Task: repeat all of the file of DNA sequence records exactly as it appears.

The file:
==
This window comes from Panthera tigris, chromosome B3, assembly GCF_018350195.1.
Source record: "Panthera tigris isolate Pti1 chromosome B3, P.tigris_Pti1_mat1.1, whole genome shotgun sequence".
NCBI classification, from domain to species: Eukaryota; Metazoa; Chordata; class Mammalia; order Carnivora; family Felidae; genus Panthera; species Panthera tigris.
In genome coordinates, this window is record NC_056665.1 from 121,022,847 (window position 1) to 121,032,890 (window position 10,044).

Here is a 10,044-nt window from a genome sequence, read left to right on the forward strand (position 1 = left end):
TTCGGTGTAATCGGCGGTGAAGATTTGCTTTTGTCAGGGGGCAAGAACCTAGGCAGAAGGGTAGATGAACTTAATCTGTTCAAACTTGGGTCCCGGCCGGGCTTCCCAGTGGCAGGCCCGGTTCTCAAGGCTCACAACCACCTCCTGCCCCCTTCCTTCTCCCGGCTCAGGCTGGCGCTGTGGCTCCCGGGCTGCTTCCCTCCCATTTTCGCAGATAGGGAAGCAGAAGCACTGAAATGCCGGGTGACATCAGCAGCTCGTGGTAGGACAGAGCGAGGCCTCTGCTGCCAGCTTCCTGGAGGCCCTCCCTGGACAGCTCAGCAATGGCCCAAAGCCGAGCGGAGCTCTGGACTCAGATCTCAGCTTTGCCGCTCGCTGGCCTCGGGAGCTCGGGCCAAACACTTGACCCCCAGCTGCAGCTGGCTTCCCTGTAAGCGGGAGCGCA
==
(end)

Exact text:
This window comes from Panthera tigris, chromosome B3, assembly GCF_018350195.1.
Source record: "Panthera tigris isolate Pti1 chromosome B3, P.tigris_Pti1_mat1.1, whole genome shotgun sequence".
NCBI classification, from domain to species: Eukaryota; Metazoa; Chordata; class Mammalia; order Carnivora; family Felidae; genus Panthera; species Panthera tigris.
In genome coordinates, this window is record NC_056665.1 from 121,022,847 (window position 1) to 121,032,890 (window position 10,044).

Here is a 10,044-nt window from a genome sequence, read left to right on the forward strand (position 1 = left end):
TTCGGTGTAATCGGCGGTGAAGATTTGCTTTTGTCAGGGGGCAAGAACCTAGGCAGAAGGGTAGATGAACTTAATCTGTTCAAACTTGGGTCCCGGCCGGGCTTCCCAGTGGCAGGCCCGGTTCTCAAGGCTCACAACCACCTCCTGCCCCCTTCCTTCTCCCGGCTCAGGCTGGCGCTGTGGCTCCCGGGCTGCTTCCCTCCCATTTTCGCAGATAGGGAAGCAGAAGCACTGAAATGCCGGGTGACATCAGCAGCTCGTGGTAGGACAGAGCGAGGCCTCTGCTGCCAGCTTCCTGGAGGCCCTCCCTGGACAGCTCAGCAATGGCCCAAAGCCGAGCGGAGCTCTGGACTCAGATCTCAGCTTTGCCGCTCGCTGGCCTCGGGAGCTCGGGCCAAACACTTGACCCCCAGCTGCAGCTGGCTTCCCTGTAAGCGGGAGCGCA